Conservative Indonesian Muslims hold big rally in Jakarta

Thousands of police had been put on standby but the rally was peaceful. (AFP)
Updated 02 December 2018
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Conservative Indonesian Muslims hold big rally in Jakarta

  • “We are proud because the Islam in Indonesia is Islam that unifies and is united and will maintain peace for everyone”
  • Hard-line groups were banned under the authoritarian regime of President Suharto, which ended in 1998, but they have gained ground in recent years

JAKARTAP: Tens of thousands of Indonesian Muslims held a rally in Jakarta on Sunday led by hard-line groups who had agitated to remove the city’s Christian governor, underscoring the growing influence of Islamist groups ahead of elections in 2019.
The rally was attended by former general, Prabowo Subianto, a nationalist with strong links to Islamists who is seeking to topple President Joko Widodo in next year’s polls after being narrowly defeated in 2014 during a bitterly fought campaign.
The crowd, many of whom were dressed in white and carrying Islamic flags, started gathering at Jakarta’s National Monument from around 3 a.m. to hold prayers.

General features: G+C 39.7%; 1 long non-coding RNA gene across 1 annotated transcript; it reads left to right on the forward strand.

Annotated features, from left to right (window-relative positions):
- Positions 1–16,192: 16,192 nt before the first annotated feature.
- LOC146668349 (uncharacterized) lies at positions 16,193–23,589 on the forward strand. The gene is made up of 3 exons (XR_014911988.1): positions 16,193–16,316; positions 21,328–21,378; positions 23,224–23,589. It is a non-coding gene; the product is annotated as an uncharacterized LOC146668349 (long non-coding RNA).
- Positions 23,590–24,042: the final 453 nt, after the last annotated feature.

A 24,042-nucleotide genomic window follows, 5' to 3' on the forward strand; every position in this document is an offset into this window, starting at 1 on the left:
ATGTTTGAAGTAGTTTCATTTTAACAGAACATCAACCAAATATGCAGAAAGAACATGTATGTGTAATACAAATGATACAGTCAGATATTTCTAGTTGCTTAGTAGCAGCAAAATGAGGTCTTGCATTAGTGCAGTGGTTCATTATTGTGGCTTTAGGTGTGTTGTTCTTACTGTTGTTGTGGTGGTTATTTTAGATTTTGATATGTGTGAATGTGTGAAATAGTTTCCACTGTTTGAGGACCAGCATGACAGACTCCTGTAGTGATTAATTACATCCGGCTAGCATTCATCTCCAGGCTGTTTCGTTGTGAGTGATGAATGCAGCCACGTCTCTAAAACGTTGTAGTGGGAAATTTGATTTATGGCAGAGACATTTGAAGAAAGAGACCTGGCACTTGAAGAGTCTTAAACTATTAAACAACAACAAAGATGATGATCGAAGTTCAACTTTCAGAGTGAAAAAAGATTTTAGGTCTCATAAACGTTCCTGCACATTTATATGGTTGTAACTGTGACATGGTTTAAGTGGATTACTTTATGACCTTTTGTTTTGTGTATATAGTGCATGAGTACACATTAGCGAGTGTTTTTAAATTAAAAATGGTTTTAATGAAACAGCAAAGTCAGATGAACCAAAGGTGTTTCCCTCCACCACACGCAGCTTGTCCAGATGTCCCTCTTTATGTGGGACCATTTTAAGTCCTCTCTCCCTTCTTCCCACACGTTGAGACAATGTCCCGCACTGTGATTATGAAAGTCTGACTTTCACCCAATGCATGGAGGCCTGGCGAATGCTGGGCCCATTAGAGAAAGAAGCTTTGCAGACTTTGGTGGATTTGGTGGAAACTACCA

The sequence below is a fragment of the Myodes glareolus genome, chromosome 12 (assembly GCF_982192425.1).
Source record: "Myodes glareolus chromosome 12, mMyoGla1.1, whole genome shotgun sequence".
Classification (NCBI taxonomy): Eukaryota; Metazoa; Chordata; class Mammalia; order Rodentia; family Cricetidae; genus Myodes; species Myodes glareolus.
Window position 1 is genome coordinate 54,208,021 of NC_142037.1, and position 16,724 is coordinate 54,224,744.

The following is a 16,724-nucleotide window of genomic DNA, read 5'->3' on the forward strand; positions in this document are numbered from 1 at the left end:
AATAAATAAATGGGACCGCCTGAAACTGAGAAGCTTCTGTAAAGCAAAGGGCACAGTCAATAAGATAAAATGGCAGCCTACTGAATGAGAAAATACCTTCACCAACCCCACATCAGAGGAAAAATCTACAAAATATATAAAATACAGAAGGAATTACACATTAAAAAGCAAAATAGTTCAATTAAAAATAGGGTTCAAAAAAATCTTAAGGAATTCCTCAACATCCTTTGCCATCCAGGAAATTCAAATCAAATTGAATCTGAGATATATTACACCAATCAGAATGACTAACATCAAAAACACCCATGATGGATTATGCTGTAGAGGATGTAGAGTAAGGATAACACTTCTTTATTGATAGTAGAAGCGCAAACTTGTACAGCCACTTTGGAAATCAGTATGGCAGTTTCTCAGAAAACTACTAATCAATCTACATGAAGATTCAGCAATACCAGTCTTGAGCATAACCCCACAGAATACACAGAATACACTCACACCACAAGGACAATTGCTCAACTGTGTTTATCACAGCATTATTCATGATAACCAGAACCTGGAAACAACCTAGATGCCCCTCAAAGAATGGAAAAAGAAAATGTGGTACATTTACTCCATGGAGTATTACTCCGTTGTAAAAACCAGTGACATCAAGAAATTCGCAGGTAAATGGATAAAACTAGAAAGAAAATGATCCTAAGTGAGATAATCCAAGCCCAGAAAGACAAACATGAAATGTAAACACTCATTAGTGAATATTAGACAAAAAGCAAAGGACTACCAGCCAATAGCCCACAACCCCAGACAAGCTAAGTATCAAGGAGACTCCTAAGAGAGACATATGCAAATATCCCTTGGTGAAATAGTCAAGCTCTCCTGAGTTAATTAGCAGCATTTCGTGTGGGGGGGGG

“We are proud because the Islam in Indonesia is Islam that unifies and is united and will maintain peace for everyone,” Subianto said in a speech.
Thousands of police had been put on standby but the rally was peaceful.
Organizers call their movement a “reunion” for a series of rallies starting in late 2016 that targeted Jakarta governor Basuki TjaHajja Purnama, the first ethnic-Chinese Christian in the job, who was charged with insulting the Qur’an.
Religious and political tensions spiralled during this period and then governor Purnama, an ally of President Widodo, lost his bid for re-election to a Muslim rival and was later sentenced to two years in jail for blasphemy.
Hard-line Islamist groups were banned under the authoritarian regime of President Suharto, which ended in 1998, but they have gained ground in recent years, emerging from the fringes of society in the world’s biggest Muslim-majority country.